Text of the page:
A Majestic Raptor

 

web eagle sig_DSC7910

This photo was taken on the highway near Victor, Wyoming.  This utility pole stood right next to the 2 lane country road with no shoulder.  As we passed this enormous eagle nest, I noticed this exquisite chocolate brown feathered eagle with a gleaming white head.  We were traveling about 50 miles an hour and I begged my husband to turn around.  Now, turning around on this busy road was no small feat but we were able to find a open place to turn around.  As we approached the eagle, we were about 10 feet from its panoramic perch and I began taking pictures as quickly as I could.  The eagle definitely heard the clicking of my rapid firing shutter.  He quickly dismissed my annoyance and resumed its keen peering over the pristine newly fallen snow.

The following information was taken from The National Geographic site:

“The bald eagle, with its snowy-feathered (not bald) head and white tail, is the proud national bird symbol of the United States—yet the bird was nearly wiped out there. For many decades, bald eagles were hunted for sport and for the “protection” of fishing grounds. Pesticides like DDT also wreaked havoc on eagles and other birds. These chemicals collect in fish, which make up most of the eagle’s diet. They weaken the bird’s eggshells and severely limited their ability to reproduce. Since DDT use was heavily restricted in 1972, eagle numbers have rebounded significantly and have been aided by reintroduction programs. The result is a wildlife success story—the U.S. Fish and Wildlife Service has upgraded the birds from endangered to threatened.

Though their numbers have grown in much of their range, bald eagles remain most abundant in Alaska and Canada. These powerful birds of prey use their talons to fish, but they get many of their meals by scavenging carrion or stealing the kills of other animals. (Such thievery famously prompted Ben Franklin to argue against the bird’s nomination as the United State’s national symbol.) They live near water and favor coasts and lakes where fish are plentiful, though they will also snare and eat small mammals.

Bald eagles are believed to mate for life. A pair constructs an enormous stick nest—one of the bird-world’s biggest—high above the ground and tends to a pair of eggs each year. Immature eagles are dark, and until they are about five years old, they lack the distinctive white markings that make their parents so easy to identify. Young eagles roam great distances. Florida birds have been spotted in Michigan, and California eagles have traveled all the way to Alaska.”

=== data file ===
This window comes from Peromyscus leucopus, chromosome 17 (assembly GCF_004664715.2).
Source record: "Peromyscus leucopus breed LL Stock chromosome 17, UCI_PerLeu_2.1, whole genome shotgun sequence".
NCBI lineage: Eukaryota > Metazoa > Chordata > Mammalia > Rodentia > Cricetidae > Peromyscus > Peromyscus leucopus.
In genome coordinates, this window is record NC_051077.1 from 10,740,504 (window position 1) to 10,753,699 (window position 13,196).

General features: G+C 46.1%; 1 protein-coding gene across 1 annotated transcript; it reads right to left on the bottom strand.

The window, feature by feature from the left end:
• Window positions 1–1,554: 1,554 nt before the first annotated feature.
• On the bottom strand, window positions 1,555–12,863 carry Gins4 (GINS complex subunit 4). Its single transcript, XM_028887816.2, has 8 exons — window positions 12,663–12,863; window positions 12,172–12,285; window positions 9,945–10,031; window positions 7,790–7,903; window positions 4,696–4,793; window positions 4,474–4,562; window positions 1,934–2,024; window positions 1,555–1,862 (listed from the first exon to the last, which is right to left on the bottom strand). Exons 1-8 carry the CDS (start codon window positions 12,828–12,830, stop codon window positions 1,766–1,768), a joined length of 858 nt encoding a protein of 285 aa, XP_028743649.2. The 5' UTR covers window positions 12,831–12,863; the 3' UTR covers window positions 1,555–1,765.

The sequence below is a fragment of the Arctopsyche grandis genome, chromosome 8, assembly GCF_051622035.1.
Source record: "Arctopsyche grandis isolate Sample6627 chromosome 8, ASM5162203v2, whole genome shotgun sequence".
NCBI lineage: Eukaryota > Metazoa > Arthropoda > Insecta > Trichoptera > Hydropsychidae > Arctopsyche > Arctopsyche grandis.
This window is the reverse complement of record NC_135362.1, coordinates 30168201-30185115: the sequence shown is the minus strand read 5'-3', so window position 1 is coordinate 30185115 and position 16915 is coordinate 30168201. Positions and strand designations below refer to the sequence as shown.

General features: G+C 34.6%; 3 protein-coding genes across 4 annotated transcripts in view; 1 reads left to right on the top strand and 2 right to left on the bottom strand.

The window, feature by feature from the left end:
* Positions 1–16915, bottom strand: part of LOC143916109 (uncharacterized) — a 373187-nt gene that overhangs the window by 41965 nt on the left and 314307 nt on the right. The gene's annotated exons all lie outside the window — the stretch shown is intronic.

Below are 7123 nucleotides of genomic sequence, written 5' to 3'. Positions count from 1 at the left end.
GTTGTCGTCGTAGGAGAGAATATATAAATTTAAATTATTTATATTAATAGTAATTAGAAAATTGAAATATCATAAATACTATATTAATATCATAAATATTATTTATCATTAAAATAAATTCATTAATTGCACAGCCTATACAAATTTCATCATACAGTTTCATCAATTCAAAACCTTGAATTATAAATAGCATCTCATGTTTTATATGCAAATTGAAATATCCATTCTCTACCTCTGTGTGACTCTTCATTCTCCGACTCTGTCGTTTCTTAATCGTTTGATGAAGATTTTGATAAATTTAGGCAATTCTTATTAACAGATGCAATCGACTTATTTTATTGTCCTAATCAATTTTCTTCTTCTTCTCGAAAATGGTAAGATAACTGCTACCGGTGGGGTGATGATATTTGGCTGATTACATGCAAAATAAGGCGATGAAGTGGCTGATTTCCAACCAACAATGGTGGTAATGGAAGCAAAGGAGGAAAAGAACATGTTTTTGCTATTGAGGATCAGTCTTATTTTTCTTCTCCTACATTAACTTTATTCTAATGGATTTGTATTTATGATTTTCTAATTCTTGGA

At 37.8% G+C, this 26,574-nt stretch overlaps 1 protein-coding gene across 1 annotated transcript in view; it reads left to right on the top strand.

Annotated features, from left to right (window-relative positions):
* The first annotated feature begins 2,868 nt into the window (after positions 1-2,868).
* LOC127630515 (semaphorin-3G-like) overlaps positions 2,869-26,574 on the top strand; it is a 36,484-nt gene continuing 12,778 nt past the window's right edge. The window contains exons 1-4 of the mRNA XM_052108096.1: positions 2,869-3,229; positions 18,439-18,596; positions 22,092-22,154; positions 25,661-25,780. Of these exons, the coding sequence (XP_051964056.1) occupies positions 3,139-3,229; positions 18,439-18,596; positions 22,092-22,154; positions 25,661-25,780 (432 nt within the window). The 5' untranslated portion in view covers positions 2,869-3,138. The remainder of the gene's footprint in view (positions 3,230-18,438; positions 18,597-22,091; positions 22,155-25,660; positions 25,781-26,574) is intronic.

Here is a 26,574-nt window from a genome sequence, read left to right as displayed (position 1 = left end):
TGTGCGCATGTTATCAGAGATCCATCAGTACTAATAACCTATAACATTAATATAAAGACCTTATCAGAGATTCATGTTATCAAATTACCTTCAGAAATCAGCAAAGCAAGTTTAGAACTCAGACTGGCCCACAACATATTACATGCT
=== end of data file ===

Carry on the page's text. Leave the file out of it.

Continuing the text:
Fast Facts

Type:
Bird
Diet:
Carnivore
Average life span in the wild:
Up to 28 years
Size:
Body, 34 to 43 in (86 to 109 cm); Wingspan, 6 to 8 ft (1.8 to 2.4 m)
Weight:
6.5 to 14 lbs (3 to 6.5 kg)
Did you know?
The largest bald eagle nest on record was 9.5 ft (3 m) wide and 20 ft (6 m) high. It weighed more than two tons.

web eagle in tree_DSC7945

This photo was taken about a quarter of a mile away from where the last eagle was spotted but on the opposite side of the roadway.  We definitely couldn’t pullover so I quickly took this picture from the wrong side of the car as we darted by.  I love this statuesque tree that towers over the blanketed field that once held crops.  The eagle peers over its territory in hopes of finding a hidden tidbit underneath the blanket of snow.

The Eagle
BY ALFRED, LORD TENNYSON
He clasps the crag with crooked hands;
Close to the sun in lonely lands,
Ring’d with the azure world, he stands.

The wrinkled sea beneath him crawls;
He watches from his mountain walls,
And like a thunderbolt he falls.

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